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The Internet, Organisational Change and Community Engagement: The Case of Birmingham City Council
This article examines the extent to which the implementation of Internet technology by Birmingham City Council (BCC) is facilitating new forms of engagement with the communities it serves. The case study presented reveals BCC to be an organisation in complex, conflict‐ridden transition. Networked uses of Internet technologies have resulted in shifts being made towards a new form of ‘citizen‐facing’ organisation. However older, more traditional forms of hierarchical command and control persist. These are being sustained, in part, by adaptive uses of the same technologies that facilitate networking. Ultimately, this situation limits the extent to which new forms of community engagement have been achieved.
Institutional Breakdown? An Exploratory Taxonomy of Australian University Failure
David Murray & Brian Dollery
Australian higher education has undergone radical change aimed at transforming universities into commercial enterprises less dependent on public funding. Despite some significant successes, including dramatic increases in the numbers of domestic and international students, decreased Commonwealth subsidies, and more private sector finance, there are ominous indications that institutional failure is endemic, especially financial accountability. Drawing on various theories of institutional failure, this paper attempts to examine the causes of the current crisis. A fourfold taxonomy of Australian university failure is developed that identifies governance failure, accountability failure, quality failure, and information failure as the primary sources of tertiary education institutional breakdown.
Making Sense of Organizational Failure: The Marconi Debacle
Organizational failure is usually explained with linear causality, attributed to either environmental change or managerial behavior. This paper attempts to capture the dynamic interplays of human actions in changing environments, taking into account both the environmental and behavioral factors. The breath‐taking debacle of Marconi, a British telecommunications equipment supplier, is examined, revealing the complexities and interrelatedness of the environmental change and human actions, and the consequences for organizational performance. This research is intended to develop thinking about organizational failure, to broaden perspectives currently framed by conventional boundaries, and to encourage a new approach in making sense of failure. Failure may seem obvious and its understanding simple; in fact, failure is an elusive concept and the simplicity commonly attached to its understanding is dangerously deceptive.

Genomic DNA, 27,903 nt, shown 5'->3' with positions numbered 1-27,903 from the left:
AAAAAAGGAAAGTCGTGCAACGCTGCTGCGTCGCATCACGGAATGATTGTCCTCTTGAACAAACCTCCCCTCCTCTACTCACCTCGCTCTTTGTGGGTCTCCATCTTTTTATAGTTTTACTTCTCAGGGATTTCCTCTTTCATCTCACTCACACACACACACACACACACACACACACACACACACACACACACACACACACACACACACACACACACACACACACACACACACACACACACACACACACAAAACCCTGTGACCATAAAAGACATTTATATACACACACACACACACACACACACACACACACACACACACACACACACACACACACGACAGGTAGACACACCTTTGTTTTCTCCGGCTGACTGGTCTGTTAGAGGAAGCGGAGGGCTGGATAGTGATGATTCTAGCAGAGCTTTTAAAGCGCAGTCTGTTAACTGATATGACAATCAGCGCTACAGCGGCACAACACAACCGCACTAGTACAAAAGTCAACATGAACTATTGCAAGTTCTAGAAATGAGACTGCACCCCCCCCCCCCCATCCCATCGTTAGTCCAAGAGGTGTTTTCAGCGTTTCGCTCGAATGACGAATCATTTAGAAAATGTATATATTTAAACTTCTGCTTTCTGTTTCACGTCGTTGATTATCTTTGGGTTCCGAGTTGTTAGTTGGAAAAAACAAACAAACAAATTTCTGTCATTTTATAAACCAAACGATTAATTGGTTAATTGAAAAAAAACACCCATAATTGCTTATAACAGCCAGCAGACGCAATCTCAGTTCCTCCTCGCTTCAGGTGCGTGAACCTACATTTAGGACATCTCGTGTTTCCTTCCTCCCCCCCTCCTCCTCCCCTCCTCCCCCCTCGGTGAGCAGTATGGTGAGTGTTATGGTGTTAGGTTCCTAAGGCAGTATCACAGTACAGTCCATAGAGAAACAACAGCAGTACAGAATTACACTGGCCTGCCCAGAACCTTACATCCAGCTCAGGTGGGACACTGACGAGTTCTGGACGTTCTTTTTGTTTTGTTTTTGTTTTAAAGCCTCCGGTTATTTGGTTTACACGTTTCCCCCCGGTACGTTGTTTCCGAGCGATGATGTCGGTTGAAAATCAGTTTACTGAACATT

Global Landscapes: A Speculative Assessment of Emerging Organizational Structures within the International Wine Industry
As a rapidly evolving sector the international wine industry represents an interesting subject for analysis. Over the past two centuries the industry has experienced a number of major innovations and direction changes. The organizational shifts involved in these changes have been profound. From a monopolization of wine culture through the nineteenth and much of the twentieth century by Europeans, to the emergence of New World operators and their democratic influence, the international wine industry now stands at the edge of another major paradigm shift. This paper traces the industry’s historical changes and speculates on the implications of such issues as global production, distribution, technology transfer, branding and the escalation of mergers and alliances. It argues that with the increasing global tendency of the industry, ‘New’ and ‘Old World’ distinctions may blur and disappear. Furthermore, as the wine landscape continues to evolve, we may well see a new set of rules, where the emergence of localized branding, an enhanced role for small to medium enterprises and the decline of national industries results in an irrevocable reconfiguration of the industry.
An Ethno‐linguistic Approach to the Role of Services in Knowledge Transfer: The Case of the Innovation Relay Centre of Southern Italy
Given the recent resurgence of interest in the economics of language, this paper develops an original model addressing the issue of services role in knowledge transfer by merging economic literature regarding services and technology transfer with linguistic and semiotic theories. The heuristic virtues of the model are then tested by analyzing the case of the Innovation Relay Centre (IRC) of the Apulian region in Southern Italy. This choice was due both to the strong presence in the region of small and medium sized enterprises, and to the well known lack of social capital among local firms. The model has proved to be effective in explaining IRC activity. Moreover it has allowed for the identification of strengths and weaknesses which could be useful for the elaboration of future innovation policies.